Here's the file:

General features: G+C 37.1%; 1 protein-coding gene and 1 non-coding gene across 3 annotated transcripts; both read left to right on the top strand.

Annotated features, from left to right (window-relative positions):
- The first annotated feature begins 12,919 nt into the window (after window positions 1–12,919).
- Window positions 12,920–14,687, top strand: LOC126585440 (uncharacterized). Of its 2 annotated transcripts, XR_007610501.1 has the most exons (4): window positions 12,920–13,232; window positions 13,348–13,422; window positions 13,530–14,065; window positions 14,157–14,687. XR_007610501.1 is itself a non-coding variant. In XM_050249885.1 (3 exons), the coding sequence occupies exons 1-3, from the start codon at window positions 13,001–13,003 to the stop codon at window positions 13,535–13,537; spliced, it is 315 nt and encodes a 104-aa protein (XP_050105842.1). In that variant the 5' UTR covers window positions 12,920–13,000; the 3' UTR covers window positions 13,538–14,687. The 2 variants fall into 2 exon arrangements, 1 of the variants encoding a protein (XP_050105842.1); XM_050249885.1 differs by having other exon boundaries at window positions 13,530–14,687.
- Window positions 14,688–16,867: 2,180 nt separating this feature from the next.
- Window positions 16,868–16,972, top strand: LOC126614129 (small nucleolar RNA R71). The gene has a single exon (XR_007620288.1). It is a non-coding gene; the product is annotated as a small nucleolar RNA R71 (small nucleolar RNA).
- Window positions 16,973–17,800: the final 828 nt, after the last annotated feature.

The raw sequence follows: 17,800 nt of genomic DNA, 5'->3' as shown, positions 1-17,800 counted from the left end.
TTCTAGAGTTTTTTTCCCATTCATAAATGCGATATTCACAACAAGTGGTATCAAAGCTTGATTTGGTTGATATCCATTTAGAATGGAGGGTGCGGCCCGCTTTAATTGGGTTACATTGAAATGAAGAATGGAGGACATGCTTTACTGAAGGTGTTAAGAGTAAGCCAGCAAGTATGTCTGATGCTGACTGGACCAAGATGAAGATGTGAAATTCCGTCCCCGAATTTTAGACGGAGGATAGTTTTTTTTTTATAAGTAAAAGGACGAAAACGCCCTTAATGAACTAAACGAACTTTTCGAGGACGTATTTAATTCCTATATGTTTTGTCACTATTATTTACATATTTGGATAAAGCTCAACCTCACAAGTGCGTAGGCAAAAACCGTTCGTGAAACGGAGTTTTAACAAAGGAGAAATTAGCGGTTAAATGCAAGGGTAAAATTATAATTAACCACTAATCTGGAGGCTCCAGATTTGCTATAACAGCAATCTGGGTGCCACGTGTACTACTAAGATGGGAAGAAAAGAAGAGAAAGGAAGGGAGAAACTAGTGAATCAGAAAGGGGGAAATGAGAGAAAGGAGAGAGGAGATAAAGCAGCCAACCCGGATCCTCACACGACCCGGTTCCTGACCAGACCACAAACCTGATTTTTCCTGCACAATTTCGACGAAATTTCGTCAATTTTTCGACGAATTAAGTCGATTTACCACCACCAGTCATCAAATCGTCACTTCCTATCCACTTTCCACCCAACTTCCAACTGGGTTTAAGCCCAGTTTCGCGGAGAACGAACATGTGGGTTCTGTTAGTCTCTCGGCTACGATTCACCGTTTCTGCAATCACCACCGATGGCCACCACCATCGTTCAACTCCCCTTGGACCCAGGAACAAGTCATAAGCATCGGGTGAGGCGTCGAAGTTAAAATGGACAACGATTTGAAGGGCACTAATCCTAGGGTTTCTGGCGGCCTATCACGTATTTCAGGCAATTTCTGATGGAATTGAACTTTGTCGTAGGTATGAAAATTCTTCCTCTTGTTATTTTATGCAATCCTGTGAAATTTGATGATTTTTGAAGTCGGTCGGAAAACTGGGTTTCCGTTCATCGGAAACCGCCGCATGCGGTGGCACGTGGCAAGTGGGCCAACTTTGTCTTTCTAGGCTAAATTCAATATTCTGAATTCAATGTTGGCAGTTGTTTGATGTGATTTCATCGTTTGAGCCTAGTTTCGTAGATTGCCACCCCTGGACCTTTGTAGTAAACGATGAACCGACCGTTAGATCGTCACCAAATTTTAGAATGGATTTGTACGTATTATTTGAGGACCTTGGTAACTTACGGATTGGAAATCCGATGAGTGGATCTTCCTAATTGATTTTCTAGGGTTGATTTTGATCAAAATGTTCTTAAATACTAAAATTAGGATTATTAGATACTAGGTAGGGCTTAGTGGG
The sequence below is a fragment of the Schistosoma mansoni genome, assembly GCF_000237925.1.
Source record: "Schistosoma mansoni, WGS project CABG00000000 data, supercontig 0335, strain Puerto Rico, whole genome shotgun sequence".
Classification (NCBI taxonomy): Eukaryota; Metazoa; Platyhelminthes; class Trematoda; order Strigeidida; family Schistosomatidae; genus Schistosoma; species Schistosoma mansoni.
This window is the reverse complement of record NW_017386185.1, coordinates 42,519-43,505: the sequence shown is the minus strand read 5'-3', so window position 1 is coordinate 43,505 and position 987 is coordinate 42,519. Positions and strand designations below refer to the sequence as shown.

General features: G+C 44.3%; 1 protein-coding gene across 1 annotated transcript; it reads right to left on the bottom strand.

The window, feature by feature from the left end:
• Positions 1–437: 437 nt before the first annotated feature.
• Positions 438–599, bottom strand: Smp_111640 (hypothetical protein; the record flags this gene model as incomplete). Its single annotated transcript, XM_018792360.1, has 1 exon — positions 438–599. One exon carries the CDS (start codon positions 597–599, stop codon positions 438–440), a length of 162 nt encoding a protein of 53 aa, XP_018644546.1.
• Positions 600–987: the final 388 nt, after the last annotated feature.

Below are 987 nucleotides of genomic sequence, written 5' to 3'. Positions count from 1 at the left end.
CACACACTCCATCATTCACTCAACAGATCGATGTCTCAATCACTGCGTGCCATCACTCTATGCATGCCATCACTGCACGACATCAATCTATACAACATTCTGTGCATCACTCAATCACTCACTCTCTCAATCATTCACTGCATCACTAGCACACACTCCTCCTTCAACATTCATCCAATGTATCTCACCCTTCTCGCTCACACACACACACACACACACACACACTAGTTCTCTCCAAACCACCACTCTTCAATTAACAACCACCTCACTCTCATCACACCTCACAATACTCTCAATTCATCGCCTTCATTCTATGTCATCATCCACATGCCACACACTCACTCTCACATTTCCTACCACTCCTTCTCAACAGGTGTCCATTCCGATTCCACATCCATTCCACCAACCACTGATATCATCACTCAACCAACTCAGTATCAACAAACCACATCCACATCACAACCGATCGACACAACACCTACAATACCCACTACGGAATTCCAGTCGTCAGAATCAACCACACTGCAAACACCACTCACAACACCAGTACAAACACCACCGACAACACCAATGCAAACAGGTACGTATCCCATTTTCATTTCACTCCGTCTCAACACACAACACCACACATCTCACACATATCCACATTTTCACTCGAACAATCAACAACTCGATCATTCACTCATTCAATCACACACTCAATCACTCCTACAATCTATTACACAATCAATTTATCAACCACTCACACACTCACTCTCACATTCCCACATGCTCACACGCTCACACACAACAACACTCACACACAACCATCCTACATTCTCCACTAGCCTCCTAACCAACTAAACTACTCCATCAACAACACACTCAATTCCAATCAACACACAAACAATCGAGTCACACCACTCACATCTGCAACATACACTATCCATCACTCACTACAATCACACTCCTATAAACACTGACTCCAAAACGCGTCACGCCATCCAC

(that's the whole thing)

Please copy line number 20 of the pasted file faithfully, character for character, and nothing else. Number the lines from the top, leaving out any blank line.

CACACACTCCATCATTCACTCAACAGATCGATGTCTCAATCACTGCGTGCCATCACTCTATGCATGCCATCACTGCACGACATCAATCTATACAACATTCTGTGCATCACTCAATCACTCACTCTCTCAATCATTCACTGCATCACTAGCACACACTCCTCCTTCAACATTCATCCAATGTATCTCACCCTTCTCGCTCACACACACACACACACACACACACACTAGTTCTCTCCAAACCACCACTCTTCAATTAACAACCACCTCACTCTCATCACACCTCACAATACTCTCAATTCATCGCCTTCATTCTATGTCATCATCCACATGCCACACACTCACTCTCACATTTCCTACCACTCCTTCTCAACAGGTGTCCATTCCGATTCCACATCCATTCCACCAACCACTGATATCATCACTCAACCAACTCAGTATCAACAAACCACATCCACATCACAACCGATCGACACAACACCTACAATACCCACTACGGAATTCCAGTCGTCAGAATCAACCACACTGCAAACACCACTCACAACACCAGTACAAACACCACCGACAACACCAATGCAAACAGGTACGTATCCCATTTTCATTTCACTCCGTCTCAACACACAACACCACACATCTCACACATATCCACATTTTCACTCGAACAATCAACAACTCGATCATTCACTCATTCAATCACACACTCAATCACTCCTACAATCTATTACACAATCAATTTATCAACCACTCACACACTCACTCTCACATTCCCACATGCTCACACGCTCACACACAACAACACTCACACACAACCATCCTACATTCTCCACTAGCCTCCTAACCAACTAAACTACTCCATCAACAACACACTCAATTCCAATCAACACACAAACAATCGAGTCACACCACTCACATCTGCAACATACACTATCCATCACTCACTACAATCACACTCCTATAAACACTGACTCCAAAACGCGTCACGCCATCCAC